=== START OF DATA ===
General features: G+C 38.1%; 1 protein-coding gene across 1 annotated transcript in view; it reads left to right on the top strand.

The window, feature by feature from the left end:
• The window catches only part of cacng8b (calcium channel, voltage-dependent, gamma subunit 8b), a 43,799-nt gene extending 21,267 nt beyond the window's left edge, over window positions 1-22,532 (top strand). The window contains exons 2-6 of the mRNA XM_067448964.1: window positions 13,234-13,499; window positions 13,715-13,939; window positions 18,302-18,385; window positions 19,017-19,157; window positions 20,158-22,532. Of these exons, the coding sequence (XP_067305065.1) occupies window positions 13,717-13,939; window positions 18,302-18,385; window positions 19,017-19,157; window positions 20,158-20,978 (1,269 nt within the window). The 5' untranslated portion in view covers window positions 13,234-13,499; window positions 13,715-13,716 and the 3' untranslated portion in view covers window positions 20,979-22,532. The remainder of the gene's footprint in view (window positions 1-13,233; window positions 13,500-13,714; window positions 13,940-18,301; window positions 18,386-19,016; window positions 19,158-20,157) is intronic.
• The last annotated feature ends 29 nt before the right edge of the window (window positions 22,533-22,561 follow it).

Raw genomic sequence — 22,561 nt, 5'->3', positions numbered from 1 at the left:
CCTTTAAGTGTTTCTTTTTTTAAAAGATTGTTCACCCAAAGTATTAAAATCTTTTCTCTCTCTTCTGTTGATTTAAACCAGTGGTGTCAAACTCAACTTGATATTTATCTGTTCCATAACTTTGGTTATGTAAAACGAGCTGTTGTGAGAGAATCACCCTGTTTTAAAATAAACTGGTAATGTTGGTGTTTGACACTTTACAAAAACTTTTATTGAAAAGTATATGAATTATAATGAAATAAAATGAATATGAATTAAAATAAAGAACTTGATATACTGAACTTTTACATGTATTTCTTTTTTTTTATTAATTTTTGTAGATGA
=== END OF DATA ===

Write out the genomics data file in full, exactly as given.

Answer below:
General features: G+C 38.1%; 1 protein-coding gene across 1 annotated transcript in view; it reads left to right on the top strand.

The window, feature by feature from the left end:
• The window catches only part of cacng8b (calcium channel, voltage-dependent, gamma subunit 8b), a 43,799-nt gene extending 21,267 nt beyond the window's left edge, over window positions 1-22,532 (top strand). The window contains exons 2-6 of the mRNA XM_067448964.1: window positions 13,234-13,499; window positions 13,715-13,939; window positions 18,302-18,385; window positions 19,017-19,157; window positions 20,158-22,532. Of these exons, the coding sequence (XP_067305065.1) occupies window positions 13,717-13,939; window positions 18,302-18,385; window positions 19,017-19,157; window positions 20,158-20,978 (1,269 nt within the window). The 5' untranslated portion in view covers window positions 13,234-13,499; window positions 13,715-13,716 and the 3' untranslated portion in view covers window positions 20,979-22,532. The remainder of the gene's footprint in view (window positions 1-13,233; window positions 13,500-13,714; window positions 13,940-18,301; window positions 18,386-19,016; window positions 19,158-20,157) is intronic.
• The last annotated feature ends 29 nt before the right edge of the window (window positions 22,533-22,561 follow it).

Raw genomic sequence — 22,561 nt, 5'->3', positions numbered from 1 at the left:
CCTTTAAGTGTTTCTTTTTTTAAAAGATTGTTCACCCAAAGTATTAAAATCTTTTCTCTCTCTTCTGTTGATTTAAACCAGTGGTGTCAAACTCAACTTGATATTTATCTGTTCCATAACTTTGGTTATGTAAAACGAGCTGTTGTGAGAGAATCACCCTGTTTTAAAATAAACTGGTAATGTTGGTGTTTGACACTTTACAAAAACTTTTATTGAAAAGTATATGAATTATAATGAAATAAAATGAATATGAATTAAAATAAAGAACTTGATATACTGAACTTTTACATGTATTTCTTTTTTTTTATTAATTTTTGTAGATGA